The Licence Appeal Tribunal (LAT) recently released its decision in Hathaway-Warner and Security National Insurance Company (17-005314/AABS). The central issue in the hearing was whether the Applicant, Valerie Hathaway-Warner (VHW) had suffered a catastrophic impairment (CAT) from her July 14, 2010 rear-end collision.
In Pucci v. Wawanesa (2019 ONSC 1706), a recent Ontario Superior Court of Justice decision, the court weighed in on causation in a catastrophic impairment (CAT) claim. The plaintiff claimant, Brittany Pucci, had been injured n a car accident on June 16, 2013. She suffered various physical injuries and psychological impairments following the accident. Her insurer, Wawanesa paid for her accident benefits including income replacement benefits (IRBs), attendant care (AC) and housekeeping and home maintenance (HKHM) as required under the Statutory Accident Benefits Schedule (SABS) until her non-CAT limits were exhausted. Following termination, she applied to the Court for declarations...
In F.D. and Allstate Canada, a recent decision of the Licence Appeal Tribunal (LAT) before Adjudicator Daoud, causation was again a central issue in a claim for determination of catastrophic impairment (CAT). The claimant, F.D. had been rear-ended on August 6, 2014. She suffered extensive soft-tissue injuries, with post-concussion symptoms, anxiety and depression. She sought treatment for ongoing pain and functional limitations, as well as increasing cognitive dysfunction and psychological impairment. Her insurer, Allstate, paid her accident benefits claims up to the non-CAT limits then denied further funding. Mediation failed to resolve the issue between the parties, which led to the...
If you have been seriously injured in a motor vehicle accident, it can be difficult performing routine tasks that you used to take for granted. You may feel fatigued, frustrated and overwhelmed. At the same time your insurance company will be pressuring you to return to work and resume your daily activities.
In Aviva Canada Inc. v. Sleep(FSCO Appeal P17-00034), Director’s Delegate Murray was required to review an arbitration decision concerning the Minor Injury Guideline (MIG) of the Statutory Accident Benefits Schedule (SABS). In the decision, Arbitrator Anschell found that the Respondent, Mr. Sleep had sustained injuries from a March 26, 2014 collision that exceeded the definition of “Minor Injury” under the MIG.
One of the most controversial (and potentially unconstitutional) aspects of the Ontario government’s 2019 budget released on April 11, is the proposed repeal of the Proceedings Against the Crown Act. This Act has been in force for 56 years and establishes the framework for citizens to sue the government. In its place, the Ford Conservatives will enact the Crown Liability and Proceedings Act. The proposed Act will severely limit the circumstances under which a plaintiff can pursue a lawsuit against the government whileintroducing significant additional procedural hurdles. Provided that the government is deemed to have acted in “good faith”, the...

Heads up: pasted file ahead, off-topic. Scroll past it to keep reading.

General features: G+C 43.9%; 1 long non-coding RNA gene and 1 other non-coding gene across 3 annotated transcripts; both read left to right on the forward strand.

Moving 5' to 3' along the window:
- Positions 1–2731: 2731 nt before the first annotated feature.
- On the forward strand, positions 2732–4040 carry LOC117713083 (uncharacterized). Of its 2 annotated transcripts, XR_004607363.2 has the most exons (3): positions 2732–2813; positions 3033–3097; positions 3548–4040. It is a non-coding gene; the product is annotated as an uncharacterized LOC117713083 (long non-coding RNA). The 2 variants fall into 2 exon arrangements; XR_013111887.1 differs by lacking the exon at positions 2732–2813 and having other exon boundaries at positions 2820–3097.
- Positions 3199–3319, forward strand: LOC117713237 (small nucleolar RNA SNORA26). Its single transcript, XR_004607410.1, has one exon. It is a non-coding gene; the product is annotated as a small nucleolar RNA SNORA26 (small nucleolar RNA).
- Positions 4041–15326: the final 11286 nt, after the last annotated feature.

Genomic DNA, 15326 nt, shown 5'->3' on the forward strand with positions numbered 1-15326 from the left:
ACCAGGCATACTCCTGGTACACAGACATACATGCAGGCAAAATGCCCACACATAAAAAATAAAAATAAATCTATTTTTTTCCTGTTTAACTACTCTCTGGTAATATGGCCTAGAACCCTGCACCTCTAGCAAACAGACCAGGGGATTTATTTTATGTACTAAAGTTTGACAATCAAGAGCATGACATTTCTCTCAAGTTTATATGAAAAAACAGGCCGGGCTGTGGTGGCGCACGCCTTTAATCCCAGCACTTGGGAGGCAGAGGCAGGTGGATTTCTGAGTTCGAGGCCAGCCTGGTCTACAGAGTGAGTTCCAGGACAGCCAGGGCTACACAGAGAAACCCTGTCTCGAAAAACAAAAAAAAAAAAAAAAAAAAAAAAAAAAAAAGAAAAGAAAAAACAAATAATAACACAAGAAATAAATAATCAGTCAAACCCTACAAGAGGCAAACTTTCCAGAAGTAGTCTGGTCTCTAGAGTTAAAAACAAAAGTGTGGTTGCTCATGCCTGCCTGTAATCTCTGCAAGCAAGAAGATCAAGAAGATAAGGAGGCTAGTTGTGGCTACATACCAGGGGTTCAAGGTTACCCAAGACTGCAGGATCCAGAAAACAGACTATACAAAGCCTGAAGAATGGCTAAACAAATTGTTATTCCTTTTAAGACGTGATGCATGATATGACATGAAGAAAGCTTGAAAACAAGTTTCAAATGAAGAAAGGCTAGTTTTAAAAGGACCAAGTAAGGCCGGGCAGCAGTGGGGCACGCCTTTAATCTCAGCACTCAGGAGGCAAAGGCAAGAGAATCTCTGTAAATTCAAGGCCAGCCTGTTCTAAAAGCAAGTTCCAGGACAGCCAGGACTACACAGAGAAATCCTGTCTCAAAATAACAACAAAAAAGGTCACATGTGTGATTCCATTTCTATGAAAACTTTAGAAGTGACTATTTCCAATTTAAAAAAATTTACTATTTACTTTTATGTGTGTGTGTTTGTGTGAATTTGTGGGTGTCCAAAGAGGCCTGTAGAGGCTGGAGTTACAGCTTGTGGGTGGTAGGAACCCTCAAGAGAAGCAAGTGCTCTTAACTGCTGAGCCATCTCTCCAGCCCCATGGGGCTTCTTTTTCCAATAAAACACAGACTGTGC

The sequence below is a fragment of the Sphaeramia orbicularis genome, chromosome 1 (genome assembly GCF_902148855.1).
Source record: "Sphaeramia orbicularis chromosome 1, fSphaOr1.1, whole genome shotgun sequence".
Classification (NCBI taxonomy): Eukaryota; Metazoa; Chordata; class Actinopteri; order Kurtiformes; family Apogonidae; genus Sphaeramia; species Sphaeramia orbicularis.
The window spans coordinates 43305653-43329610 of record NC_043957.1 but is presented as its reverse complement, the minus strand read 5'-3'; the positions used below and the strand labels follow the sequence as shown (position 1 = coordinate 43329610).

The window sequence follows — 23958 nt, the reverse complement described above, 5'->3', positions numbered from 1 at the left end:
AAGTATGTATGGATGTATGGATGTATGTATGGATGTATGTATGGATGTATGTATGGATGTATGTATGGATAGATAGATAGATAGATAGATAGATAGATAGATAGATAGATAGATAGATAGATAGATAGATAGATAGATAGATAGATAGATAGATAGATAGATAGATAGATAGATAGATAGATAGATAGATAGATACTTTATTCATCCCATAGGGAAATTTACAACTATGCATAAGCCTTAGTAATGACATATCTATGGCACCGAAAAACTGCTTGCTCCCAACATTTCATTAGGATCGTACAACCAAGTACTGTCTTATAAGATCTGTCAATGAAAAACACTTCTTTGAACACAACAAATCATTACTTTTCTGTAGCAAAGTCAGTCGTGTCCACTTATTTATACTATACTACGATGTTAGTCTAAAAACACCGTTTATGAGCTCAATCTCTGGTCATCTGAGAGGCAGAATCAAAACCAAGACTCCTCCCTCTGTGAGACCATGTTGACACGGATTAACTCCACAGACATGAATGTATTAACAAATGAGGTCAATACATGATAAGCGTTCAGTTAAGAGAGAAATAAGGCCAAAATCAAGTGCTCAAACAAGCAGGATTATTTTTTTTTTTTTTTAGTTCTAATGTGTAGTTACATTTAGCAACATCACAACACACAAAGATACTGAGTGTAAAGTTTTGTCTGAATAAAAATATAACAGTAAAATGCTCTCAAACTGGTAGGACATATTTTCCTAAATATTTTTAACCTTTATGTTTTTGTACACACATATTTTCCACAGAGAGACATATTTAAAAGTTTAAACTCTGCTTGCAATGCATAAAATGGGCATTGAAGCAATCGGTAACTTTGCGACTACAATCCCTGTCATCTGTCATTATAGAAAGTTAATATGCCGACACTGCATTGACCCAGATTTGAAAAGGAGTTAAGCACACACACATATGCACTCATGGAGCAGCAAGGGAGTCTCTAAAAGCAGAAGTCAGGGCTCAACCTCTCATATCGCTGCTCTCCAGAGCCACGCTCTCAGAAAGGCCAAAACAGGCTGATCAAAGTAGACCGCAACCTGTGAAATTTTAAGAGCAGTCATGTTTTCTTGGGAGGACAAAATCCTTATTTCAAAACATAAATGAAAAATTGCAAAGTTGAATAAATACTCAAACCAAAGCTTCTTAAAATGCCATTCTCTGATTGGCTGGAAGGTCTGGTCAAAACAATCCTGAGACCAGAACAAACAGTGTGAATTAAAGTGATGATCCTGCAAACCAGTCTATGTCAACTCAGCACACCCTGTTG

Early this year, the government asked for public input into the future of auto insurance in Ontario. We were cautiously optimistic that they wanted genuine participation from the people most affected by any reforms. However, now that the “Blueprint” has been published as part of the 2019 Budget, it is clear the Liberals have little interest in putting drivers first.
In Gilbraith v. Intact Insurance Company (2019 ONSC 1875), Intact brought a Summary Judgment Motion to dismiss Ms. Gilbraith’s claim. She had been seriously injured following an unusual chain of events that she claimed was an “accident” as defined in the Insurance Act. On April 11, 2014 she and a friend were walking when she was struck in the eye by an egg, thrown from a passing carwhich fled the scene. As a result, Ms. Gilbraith lost central vision in her right eye.
Significant amendments to the Statutory Accident Benefits Schedule (SABS) came into effect in June2016. Changes to the criteria for determining catastrophic impairment (CAT) were finally put to the test in M.C. and BelairDirect (2019 ONLAT 18-004112/AABS)the first published decision under the new rules.
In H.S. and Allstate Insurance (2018 CanLII 132563), the parties held a Preliminary Issue hearing before Adjudicator Deborah Neilson of the Licence Appeal Tribunal (LAT). The Applicant, H.S. was seriously injured in a car accident on August 18, 2016. She submitted an application for Determination of Catastrophic Impairment (CAT) to the Respondent, Allstate, her automobile insurer. Allstate rejected the application. It claimed that she had used the form for accidents that occurred before June 1, 2016, whereas her collision occurred after June 1, 2016, when the current version of the Statutory Accident Benefits Schedule (SABS) came into force. The significance of this distinction involved both the...